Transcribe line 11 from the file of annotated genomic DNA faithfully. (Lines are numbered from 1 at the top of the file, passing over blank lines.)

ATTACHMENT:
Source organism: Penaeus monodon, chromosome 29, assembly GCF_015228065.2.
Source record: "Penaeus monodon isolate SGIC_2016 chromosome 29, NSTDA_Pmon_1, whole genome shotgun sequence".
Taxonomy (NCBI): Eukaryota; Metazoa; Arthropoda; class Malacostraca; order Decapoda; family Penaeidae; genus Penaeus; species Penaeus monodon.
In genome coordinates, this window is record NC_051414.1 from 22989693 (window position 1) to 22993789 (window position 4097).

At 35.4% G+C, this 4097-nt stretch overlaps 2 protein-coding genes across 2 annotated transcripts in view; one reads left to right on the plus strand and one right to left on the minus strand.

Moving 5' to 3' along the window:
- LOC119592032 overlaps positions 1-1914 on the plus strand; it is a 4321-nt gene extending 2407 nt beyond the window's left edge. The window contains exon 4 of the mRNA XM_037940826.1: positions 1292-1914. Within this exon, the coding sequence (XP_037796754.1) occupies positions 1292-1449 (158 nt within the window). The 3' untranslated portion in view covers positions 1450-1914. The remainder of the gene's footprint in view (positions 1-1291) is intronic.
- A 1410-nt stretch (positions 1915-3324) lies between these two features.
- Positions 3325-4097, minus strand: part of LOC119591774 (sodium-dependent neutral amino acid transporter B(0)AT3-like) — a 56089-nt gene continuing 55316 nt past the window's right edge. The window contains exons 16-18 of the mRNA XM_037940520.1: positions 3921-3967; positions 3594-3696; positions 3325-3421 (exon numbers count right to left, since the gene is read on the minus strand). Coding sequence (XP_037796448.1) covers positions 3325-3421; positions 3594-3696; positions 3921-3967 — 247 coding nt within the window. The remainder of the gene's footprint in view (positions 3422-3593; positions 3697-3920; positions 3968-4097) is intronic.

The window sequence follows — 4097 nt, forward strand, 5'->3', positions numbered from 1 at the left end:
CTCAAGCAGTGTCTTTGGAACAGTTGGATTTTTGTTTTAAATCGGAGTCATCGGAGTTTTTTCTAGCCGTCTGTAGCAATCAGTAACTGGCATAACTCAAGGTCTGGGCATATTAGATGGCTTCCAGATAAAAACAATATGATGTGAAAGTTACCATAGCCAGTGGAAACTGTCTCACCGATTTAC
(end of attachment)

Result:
CTCAAGCAGTGTCTTTGGAACAGTTGGATTTTTGTTTTAAATCGGAGTCATCGGAGTTTTTTCTAGCCGTCTGTAGCAATCAGTAACTGGCATAACTCAAGGTCTGGGCATATTAGATGGCTTCCAGATAAAAACAATATGATGTGAAAGTTACCATAGCCAGTGGAAACTGTCTCACCGATTTAC